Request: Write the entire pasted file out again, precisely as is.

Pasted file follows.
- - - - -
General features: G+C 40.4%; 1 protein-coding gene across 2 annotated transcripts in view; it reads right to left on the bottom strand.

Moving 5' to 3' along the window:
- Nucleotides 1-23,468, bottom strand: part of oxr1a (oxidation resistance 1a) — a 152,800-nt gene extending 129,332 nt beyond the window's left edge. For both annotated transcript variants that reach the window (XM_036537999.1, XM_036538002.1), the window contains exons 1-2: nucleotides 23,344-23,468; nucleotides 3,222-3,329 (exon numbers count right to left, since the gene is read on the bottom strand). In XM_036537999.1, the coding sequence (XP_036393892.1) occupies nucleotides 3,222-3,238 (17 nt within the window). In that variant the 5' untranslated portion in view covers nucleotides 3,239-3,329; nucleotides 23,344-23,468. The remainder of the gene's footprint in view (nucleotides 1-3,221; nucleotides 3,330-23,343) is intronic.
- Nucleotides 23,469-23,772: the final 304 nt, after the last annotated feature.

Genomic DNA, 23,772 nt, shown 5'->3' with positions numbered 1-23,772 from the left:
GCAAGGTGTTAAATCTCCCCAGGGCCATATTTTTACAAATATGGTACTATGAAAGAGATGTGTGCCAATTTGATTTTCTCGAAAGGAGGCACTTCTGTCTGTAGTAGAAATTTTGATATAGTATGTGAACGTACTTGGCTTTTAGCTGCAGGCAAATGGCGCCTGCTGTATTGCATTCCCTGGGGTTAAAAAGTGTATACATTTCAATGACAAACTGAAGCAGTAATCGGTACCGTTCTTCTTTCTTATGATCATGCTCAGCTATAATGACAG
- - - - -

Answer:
General features: G+C 40.4%; 1 protein-coding gene across 2 annotated transcripts in view; it reads right to left on the bottom strand.

Moving 5' to 3' along the window:
- Nucleotides 1-23,468, bottom strand: part of oxr1a (oxidation resistance 1a) — a 152,800-nt gene extending 129,332 nt beyond the window's left edge. For both annotated transcript variants that reach the window (XM_036537999.1, XM_036538002.1), the window contains exons 1-2: nucleotides 23,344-23,468; nucleotides 3,222-3,329 (exon numbers count right to left, since the gene is read on the bottom strand). In XM_036537999.1, the coding sequence (XP_036393892.1) occupies nucleotides 3,222-3,238 (17 nt within the window). In that variant the 5' untranslated portion in view covers nucleotides 3,239-3,329; nucleotides 23,344-23,468. The remainder of the gene's footprint in view (nucleotides 1-3,221; nucleotides 3,330-23,343) is intronic.
- Nucleotides 23,469-23,772: the final 304 nt, after the last annotated feature.

Genomic DNA, 23,772 nt, shown 5'->3' with positions numbered 1-23,772 from the left:
GCAAGGTGTTAAATCTCCCCAGGGCCATATTTTTACAAATATGGTACTATGAAAGAGATGTGTGCCAATTTGATTTTCTCGAAAGGAGGCACTTCTGTCTGTAGTAGAAATTTTGATATAGTATGTGAACGTACTTGGCTTTTAGCTGCAGGCAAATGGCGCCTGCTGTATTGCATTCCCTGGGGTTAAAAAGTGTATACATTTCAATGACAAACTGAAGCAGTAATCGGTACCGTTCTTCTTTCTTATGATCATGCTCAGCTATAATGACAG